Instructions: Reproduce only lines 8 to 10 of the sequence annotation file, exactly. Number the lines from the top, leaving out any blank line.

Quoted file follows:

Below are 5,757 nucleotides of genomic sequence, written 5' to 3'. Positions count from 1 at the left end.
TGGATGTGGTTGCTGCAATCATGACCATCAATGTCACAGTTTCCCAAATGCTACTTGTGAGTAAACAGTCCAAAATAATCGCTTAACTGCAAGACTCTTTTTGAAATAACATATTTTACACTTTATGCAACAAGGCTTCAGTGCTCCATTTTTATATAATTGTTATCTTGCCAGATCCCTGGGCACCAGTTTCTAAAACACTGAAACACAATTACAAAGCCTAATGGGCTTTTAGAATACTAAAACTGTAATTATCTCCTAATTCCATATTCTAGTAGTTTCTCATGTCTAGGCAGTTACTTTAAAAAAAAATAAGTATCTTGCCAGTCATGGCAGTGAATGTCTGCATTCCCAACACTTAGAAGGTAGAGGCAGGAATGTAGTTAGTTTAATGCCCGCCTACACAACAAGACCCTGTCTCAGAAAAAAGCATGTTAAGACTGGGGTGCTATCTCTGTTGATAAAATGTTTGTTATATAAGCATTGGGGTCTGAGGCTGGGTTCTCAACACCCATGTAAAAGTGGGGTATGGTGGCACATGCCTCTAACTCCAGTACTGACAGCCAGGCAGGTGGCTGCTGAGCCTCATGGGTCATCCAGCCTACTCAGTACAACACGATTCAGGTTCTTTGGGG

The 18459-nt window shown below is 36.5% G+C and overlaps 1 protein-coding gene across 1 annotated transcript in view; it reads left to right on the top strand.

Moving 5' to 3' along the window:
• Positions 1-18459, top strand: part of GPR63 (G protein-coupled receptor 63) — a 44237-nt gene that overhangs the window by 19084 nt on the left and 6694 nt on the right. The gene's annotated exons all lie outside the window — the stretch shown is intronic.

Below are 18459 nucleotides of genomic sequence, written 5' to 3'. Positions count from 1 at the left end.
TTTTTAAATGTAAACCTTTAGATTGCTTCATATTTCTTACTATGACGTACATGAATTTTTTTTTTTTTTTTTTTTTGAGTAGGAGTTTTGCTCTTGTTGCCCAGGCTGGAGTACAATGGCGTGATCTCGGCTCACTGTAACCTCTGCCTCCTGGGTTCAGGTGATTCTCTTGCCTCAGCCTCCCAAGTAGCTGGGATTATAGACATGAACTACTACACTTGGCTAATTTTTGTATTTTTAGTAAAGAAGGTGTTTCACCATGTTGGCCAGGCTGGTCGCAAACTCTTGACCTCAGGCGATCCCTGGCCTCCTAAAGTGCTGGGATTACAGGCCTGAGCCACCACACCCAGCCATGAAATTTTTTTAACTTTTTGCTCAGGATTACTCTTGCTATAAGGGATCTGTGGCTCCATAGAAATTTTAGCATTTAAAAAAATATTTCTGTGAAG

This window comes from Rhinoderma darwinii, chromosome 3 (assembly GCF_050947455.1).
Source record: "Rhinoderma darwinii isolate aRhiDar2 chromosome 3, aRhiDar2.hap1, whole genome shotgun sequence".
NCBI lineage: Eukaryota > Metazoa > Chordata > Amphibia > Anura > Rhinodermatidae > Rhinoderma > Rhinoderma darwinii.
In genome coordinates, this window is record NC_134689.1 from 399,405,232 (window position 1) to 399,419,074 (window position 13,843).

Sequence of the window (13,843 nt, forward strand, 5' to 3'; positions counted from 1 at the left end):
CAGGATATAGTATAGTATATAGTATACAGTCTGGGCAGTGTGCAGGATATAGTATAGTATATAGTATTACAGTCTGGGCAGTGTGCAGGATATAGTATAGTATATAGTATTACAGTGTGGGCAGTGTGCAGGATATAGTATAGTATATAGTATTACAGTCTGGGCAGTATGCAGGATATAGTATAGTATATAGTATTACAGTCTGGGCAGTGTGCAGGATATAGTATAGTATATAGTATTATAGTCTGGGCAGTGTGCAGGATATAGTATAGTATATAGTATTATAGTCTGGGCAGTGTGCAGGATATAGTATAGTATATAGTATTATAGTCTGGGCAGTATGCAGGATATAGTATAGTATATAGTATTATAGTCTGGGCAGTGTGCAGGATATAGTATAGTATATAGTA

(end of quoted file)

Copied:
This window comes from Rhinoderma darwinii, chromosome 3 (assembly GCF_050947455.1).
Source record: "Rhinoderma darwinii isolate aRhiDar2 chromosome 3, aRhiDar2.hap1, whole genome shotgun sequence".
NCBI lineage: Eukaryota > Metazoa > Chordata > Amphibia > Anura > Rhinodermatidae > Rhinoderma > Rhinoderma darwinii.